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    sparkeh's Avatar
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    Quote Originally Posted by CyberNerd View Post
    You could usually pull the group policy files off the client and onto a server.
    When we upgraded to XP and XPSP2 we just added the XP adm files to the domain controller and the older domain controller would 'manage' the newer clients. Ditto with win 7 and 2003 DC's.
    Good point. What about when 2003 R2 added print management?

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    just seems odd that is a free upgrade client but whats probably 98% same code for server costs

    Quote Originally Posted by sparkeh View Post
    Sure but that's how its always worked right?

    Service Packs are free (which 8.1 essentially is) but new releases are paid for.
    Server 2003 R2 + Server 2008 R2 were paid for but SPs within those releases were free.

    If I remember correctly, there was stuff that was added in XP SPs that needed Server 2003 R2 to use?
    2008r2 was a silly name tbh as it was to 2008 what 7 was to vista so really should of been server 2010 or server 7. Granted r2 for 03 was a paid upgrade but i dont remmeber their being much in their that was needed to manage xp sp3 was more like a refresh adding new stuff as 2003 was old by that time
    Last edited by sted; 4th June 2013 at 10:34 AM.

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    Desktop and Start screen – Improvements have been made to better support users who prefer a mouse and keyboard experience to access applications.
    That's a real corker. Prefer a mouse and keyboard experience? So you mean 99% of the people using desktop PC's then ... I think MS have lost it!

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    Quote Originally Posted by sparkeh View Post
    Good point. What about when 2003 R2 added print management?
    The only thing 2008R2 added to printing was headaches! Going to 64bit didn't help.
    NT -> 2000 -> 2003 we had no problems at all with printers. 2008 was a nightmare.

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    Windows RT getting ready for work, with Outlook 2013 coming later this year « Ars Technica

    The free Windows 8.1 update that will come later this year will have a bonus for Windows RT users, including Microsoft's Surface RT tablet. Windows RT already comes with Word, Excel, PowerPoint, and OneNote. Later this year, those apps will be joined by Outlook 2013, bringing Microsoft's premier e-mail client to its ARM operating system.

    We've written before about how the lack of Outlook 2013 specifically makes Windows RT a hard sell in any corporate environment. Outlook 2013 is a linchpin application, one that business customers use to drive their daily workflows. Even with the improvements to the built-in Mail app, it was no substitute for Outlook. Adding Outlook makes Windows RT a lot more usable for mobile business workers.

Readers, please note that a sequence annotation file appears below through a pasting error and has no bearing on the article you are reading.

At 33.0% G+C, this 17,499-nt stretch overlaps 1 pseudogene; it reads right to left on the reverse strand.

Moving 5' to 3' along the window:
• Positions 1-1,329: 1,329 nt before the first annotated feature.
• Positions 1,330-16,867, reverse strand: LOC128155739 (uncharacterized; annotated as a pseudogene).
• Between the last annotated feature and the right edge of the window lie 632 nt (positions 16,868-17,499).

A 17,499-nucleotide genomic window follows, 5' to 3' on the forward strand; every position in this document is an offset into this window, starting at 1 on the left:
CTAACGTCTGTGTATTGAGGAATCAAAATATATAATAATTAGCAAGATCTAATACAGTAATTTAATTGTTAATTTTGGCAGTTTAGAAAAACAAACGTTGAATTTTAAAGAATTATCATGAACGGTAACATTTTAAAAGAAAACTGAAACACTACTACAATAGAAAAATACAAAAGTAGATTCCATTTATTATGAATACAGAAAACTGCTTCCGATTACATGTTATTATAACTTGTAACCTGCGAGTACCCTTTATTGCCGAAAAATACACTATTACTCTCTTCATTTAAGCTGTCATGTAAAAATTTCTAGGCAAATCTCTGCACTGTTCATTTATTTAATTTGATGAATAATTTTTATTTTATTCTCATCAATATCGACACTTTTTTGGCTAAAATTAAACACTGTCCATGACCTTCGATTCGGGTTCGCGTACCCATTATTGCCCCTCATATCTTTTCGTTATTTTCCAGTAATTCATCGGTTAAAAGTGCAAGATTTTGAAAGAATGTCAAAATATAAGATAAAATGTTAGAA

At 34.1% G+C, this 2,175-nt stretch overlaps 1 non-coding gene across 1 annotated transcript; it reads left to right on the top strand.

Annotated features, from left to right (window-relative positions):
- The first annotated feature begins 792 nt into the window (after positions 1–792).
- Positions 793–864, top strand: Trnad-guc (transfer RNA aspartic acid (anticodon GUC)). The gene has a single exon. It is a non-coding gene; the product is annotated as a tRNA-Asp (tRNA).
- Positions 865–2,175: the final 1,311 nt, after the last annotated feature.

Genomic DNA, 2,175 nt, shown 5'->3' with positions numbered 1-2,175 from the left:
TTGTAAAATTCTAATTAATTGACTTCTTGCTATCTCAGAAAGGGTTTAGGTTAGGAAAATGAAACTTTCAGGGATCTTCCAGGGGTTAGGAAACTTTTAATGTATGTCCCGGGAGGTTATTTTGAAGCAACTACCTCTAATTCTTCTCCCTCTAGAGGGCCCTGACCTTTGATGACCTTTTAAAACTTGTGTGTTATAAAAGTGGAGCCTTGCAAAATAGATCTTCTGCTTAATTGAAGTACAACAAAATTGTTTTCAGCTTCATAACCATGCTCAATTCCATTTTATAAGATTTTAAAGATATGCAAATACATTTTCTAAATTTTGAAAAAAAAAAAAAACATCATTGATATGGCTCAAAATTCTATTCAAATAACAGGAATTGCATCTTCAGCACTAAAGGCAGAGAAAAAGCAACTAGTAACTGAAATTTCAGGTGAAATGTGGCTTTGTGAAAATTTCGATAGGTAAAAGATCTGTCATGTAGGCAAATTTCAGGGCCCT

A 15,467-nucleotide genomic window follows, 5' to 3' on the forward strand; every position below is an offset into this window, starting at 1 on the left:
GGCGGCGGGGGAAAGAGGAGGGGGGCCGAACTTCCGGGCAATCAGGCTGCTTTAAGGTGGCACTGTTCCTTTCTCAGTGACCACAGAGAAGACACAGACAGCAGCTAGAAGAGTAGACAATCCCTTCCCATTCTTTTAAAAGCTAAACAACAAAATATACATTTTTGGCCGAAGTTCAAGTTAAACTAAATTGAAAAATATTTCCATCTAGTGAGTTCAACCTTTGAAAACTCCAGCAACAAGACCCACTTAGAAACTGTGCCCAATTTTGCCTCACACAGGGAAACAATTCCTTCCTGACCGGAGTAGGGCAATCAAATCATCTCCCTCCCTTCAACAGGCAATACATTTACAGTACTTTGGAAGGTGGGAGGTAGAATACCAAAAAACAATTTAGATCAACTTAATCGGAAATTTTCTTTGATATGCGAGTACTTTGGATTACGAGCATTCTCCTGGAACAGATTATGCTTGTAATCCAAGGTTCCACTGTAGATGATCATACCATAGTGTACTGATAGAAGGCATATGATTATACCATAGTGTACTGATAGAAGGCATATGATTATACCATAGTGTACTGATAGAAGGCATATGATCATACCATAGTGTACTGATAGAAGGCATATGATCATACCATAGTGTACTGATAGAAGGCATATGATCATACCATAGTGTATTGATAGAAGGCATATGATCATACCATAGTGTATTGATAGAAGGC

Windows RT is also set to gain the other business-friendly features that Microsoft is adding in Windows 8.1, including direct booting to the desktop and richer VPN support.

    Surface RT and Surface Pro users will be getting some updates next week, too. The update will adding more fn-key shortcuts to the keyboard, with shortcuts for screenshots and the ability to change the screen brightness. It will also add fn-lock mode, to keep the function keys working as F1-F12.

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    Why on Earth wasn't this ready at launch?
    Its hard enough to flog RT devices to enterprise even without something as important as Outlook missing.

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    Quote Originally Posted by localzuk View Post
    So nothing to actually use Windows 8.1 in a normal enterprise environment?
    Yes actually.

    Customising Windows 8.1 Start Screen Layout with Group Policy

    In the keynote presentation of TechEd North America 2013 a new Group Policy setting was demonstrated that showed how you can now configure the layout of the Windows 8.1 Start Screen. For your convenience I have summarised the list of steps shown in the demo so you can configure this option for yourself… when the beta is released…. on June 26th.






    Last edited by Arthur; 7th June 2013 at 04:34 AM.

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    Quote Originally Posted by Arthur View Post
    Boot To desktop, More control over the start screen and the start button back are the three things I have been saying were needed before I considered win8 at our school. This makes me very happy. Do you know if we will be able to force the start screen to open to the "all apps" page straight away instead of the pinned items?

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    Quote Originally Posted by Zenden View Post
    Do you know if we will be able to force the start screen to open to the "all apps" page straight away instead of the pinned items?
    Yes...



    Quote Originally Posted by Zenden View Post
    Boot to desktop, more control over the start screen and the start button back are the three things I have been saying were needed before I considered win8 at our school.
    Same here.